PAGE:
There is a question related to how much help organisations can offer as far as intervening and improving the lives of the underprivileged in the communities they are in; in terms of education, in terms of nutrition, in terms of living conditions, and in terms of economic and psychological aspects of their lives.
The big question should be: how can communities, parents, and other stakeholders, assist organisations in improving the community. Most organisations within the community promote nutrition through offering daily meals. the next popular item organisations promote is education through daily reading sessions implemented after school and homework assistance. Children are taught to speak out and to be confident. Children are also taught that they should not allow their situations to defined them. One would wonder how is it that we still have children that are demotivated, that lack confidence and show no sign of self-love despite all the interventions.
I have worked in such an organisation and for a long period of time I have asked myself what is the stumbling block to the development of the children living in working class communities. I have realised that children lack role models for the path that they are trying to embark on, to rise above their circumstances, chase their dreams, educate themselves and being well-informed.
The regrettable part is that the working class mind has been programmed to believe that they will always be the working class which is evident in their daily lives. That lost hope is slowly finding a home in the new generation through the mind-set by from their surroundings, norms and traditions. Taking a newspaper and reading it is abnormal for a teenager in a working class community and that is because he/she has not seen it being done. On a contrary, going to party on a Friday and coming back on Saturday morning would be easy to do because it is the norm and it is tradition.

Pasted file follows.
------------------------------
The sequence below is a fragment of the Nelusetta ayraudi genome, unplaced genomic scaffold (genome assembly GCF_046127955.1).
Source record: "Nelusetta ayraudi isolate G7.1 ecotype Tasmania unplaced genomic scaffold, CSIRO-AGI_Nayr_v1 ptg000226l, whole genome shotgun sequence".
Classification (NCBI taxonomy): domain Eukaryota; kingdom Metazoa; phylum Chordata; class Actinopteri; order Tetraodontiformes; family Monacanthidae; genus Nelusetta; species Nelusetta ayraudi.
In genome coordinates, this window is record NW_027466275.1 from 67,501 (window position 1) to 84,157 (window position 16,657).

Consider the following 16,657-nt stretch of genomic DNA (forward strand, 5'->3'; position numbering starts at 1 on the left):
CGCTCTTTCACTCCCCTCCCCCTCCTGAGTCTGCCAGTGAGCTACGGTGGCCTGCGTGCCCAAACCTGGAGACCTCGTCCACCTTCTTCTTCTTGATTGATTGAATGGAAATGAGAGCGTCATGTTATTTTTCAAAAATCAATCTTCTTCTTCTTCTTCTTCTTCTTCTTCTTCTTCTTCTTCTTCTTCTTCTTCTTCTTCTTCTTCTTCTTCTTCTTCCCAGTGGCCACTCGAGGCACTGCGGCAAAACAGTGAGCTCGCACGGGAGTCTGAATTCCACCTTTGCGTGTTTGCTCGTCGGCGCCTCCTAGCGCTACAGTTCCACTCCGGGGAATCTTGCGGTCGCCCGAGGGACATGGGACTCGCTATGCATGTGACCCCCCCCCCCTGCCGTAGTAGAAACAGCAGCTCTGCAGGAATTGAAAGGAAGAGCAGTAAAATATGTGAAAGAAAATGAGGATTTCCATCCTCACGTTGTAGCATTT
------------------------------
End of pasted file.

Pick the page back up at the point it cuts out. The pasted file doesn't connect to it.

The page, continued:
Is there hope for change? Yes, there is. The only way it can be done is through working hand in hand with progressive organisations with the full understanding that working together is more fruitful. How can this be done? Through encouraging children that they are the future and breakers of the cycle of slavery instead of constantly educating them to be charity cases of the government indirectly. Most importantly, through changing our lifestyles which we can do without government involvement and be the role models the children can look up to in our communities.
This article was submitted on 15 February 2023. You may republish this article, so long as you credit the authors and Karibu! Online (www.Karibu.org.za), and do not change the text. Please include a link back to the original article.